Richard Scofield conveys the same to Robert Roberts 2:5mo: 1643. in which it is bounded by Robert Andrews, Mr. Bartlemew, John Perkins the younger and Thomas Boreman.
about fifty miles east of Portland, Maine, and was the patent granted to
Aldsworth and Elbridge, of Bristol, England, and includes the present towns
of Bristol, Newcastle, Damariscotta and Nobleboro, Maine.
The "A. E." on the seal were the initials of the patentees, and "1631" the date of the patent. Accompanying the cut of the seal in Thornton's the book is this note:
"The Gabriel," a little bark, was one of Frobisher's discovery ships engaged in no less than three of his expeditions, the voyages of 1576-7-'88, and was, it may be supposed a favorite vessel with him. That ship may be taken as a representative of the naval architecture of that time, which was not essentially modified even down to the days of her namesake, the Angel Gabriel, of Pemaquid memory. Fortunately the contemporary accounts of Frobisher's voyages, furnish hints for a general description of this pioneer ship in the mission of Christian civilization to the new world; she was about thirty tons burden."
to the LEGENDS
SOURCE: From History of the Andrews Family: A Genealogy of Robert Andrews, and His Descendants, 1635 to 1890. By H. Franklin Andrews, Audubon, Iowa, 1890.
1 March 1643
In ye name of God Amen. I Robert Andrews of Ipswich in New England being of perfect understanding & memory doe make this my last will & testiment.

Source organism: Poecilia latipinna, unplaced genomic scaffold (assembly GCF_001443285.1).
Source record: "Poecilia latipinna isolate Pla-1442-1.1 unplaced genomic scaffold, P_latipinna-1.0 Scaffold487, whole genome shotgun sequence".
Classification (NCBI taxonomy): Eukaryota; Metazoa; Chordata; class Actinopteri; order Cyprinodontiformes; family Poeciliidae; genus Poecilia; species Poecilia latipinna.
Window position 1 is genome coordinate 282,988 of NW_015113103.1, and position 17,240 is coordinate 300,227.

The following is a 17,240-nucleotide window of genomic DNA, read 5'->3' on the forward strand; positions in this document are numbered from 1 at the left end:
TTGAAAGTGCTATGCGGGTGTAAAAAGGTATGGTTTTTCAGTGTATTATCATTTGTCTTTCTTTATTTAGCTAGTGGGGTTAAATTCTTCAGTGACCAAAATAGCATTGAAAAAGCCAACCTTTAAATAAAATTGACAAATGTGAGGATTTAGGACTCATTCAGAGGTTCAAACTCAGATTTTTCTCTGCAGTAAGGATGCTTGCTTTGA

Imprimis, I commend my soul into the hands of my mercifull Creator & Redeemer and I doe commit my body after my departure out of this world to be buryed in a seemly manner by my friends &c.
Concerning my estate, Imprimis, I doe make my eldest son, John Andrews my executor.
Item. I give unto my wife Elizabeth Andrews forty pounds, & to John Griffin the son of Humphrey Griffin sixteen pounds to be paid to him when he shall be twenty one years & if he shall dy before he comes to that age, it shall return to my two sonnes John & Thomas Andrews.
Item, concerning my son Thomas Andrews my will is that he shall live with his brother John Andrews 3 years, two of which he shall be helpfull to his brother John Andrews in his husbandry, & the last of the 3 years he shall go to scole to recover his learning, & if he shall go to the University, or shall set himselfe upon some other way of living, his brother John shall allow him 10 pounds by the yeer for four yeers & then fifteen pounds by the yeer for two yeers succeeding after.
Item, concerning the fourscore pounds, which is to be paid unto my son in law Franklyn's daughter, Elizabeth Franklyn, my will is that if she dy before the debt is due, it shall be thus disposed of, ten pounds of it shall go to my son Daniel Hovey's child, Daniel Hovey my grandchild, & the other seventy pounds shall be divided between my two sonnes John and Thomas Andrews & if those my two sonnes should dy, then thirty pounds of it shall be divided between my 3 kinsmen John, Thomas & Robert Burnam by equal portions & twenty more should go to Humfrey Griffins two other sonnes & the other twenty shall go to Daniel Hovey.
And because my son John Andrews is yet under age. I doe commend him unto
Thomas Howlett as his guardian untill he shall come of age.
This will was profed in ye court held at Ipswich 26th of ye first month 1644.